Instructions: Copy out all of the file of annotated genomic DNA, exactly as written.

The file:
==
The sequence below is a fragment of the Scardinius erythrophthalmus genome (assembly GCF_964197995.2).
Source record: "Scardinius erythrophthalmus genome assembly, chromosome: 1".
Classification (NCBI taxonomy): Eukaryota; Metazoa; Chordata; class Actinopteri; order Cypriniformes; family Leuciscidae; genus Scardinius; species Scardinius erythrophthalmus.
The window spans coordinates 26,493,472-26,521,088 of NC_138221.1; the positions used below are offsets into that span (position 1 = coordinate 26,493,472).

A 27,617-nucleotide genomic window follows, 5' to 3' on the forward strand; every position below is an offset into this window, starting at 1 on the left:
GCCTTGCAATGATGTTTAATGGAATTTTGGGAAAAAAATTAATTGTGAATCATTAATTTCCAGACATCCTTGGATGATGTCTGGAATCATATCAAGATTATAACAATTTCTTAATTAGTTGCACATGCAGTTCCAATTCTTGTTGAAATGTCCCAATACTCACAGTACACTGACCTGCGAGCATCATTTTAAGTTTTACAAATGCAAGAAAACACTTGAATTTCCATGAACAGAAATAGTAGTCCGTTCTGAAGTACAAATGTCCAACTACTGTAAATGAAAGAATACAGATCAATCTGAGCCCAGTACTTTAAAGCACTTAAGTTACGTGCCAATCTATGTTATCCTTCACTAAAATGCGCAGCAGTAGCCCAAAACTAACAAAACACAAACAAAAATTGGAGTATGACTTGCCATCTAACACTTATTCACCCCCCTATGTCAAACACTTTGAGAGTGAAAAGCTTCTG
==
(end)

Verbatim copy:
The sequence below is a fragment of the Scardinius erythrophthalmus genome (assembly GCF_964197995.2).
Source record: "Scardinius erythrophthalmus genome assembly, chromosome: 1".
Classification (NCBI taxonomy): Eukaryota; Metazoa; Chordata; class Actinopteri; order Cypriniformes; family Leuciscidae; genus Scardinius; species Scardinius erythrophthalmus.
The window spans coordinates 26,493,472-26,521,088 of NC_138221.1; the positions used below are offsets into that span (position 1 = coordinate 26,493,472).

A 27,617-nucleotide genomic window follows, 5' to 3' on the forward strand; every position below is an offset into this window, starting at 1 on the left:
GCCTTGCAATGATGTTTAATGGAATTTTGGGAAAAAAATTAATTGTGAATCATTAATTTCCAGACATCCTTGGATGATGTCTGGAATCATATCAAGATTATAACAATTTCTTAATTAGTTGCACATGCAGTTCCAATTCTTGTTGAAATGTCCCAATACTCACAGTACACTGACCTGCGAGCATCATTTTAAGTTTTACAAATGCAAGAAAACACTTGAATTTCCATGAACAGAAATAGTAGTCCGTTCTGAAGTACAAATGTCCAACTACTGTAAATGAAAGAATACAGATCAATCTGAGCCCAGTACTTTAAAGCACTTAAGTTACGTGCCAATCTATGTTATCCTTCACTAAAATGCGCAGCAGTAGCCCAAAACTAACAAAACACAAACAAAAATTGGAGTATGACTTGCCATCTAACACTTATTCACCCCCCTATGTCAAACACTTTGAGAGTGAAAAGCTTCTG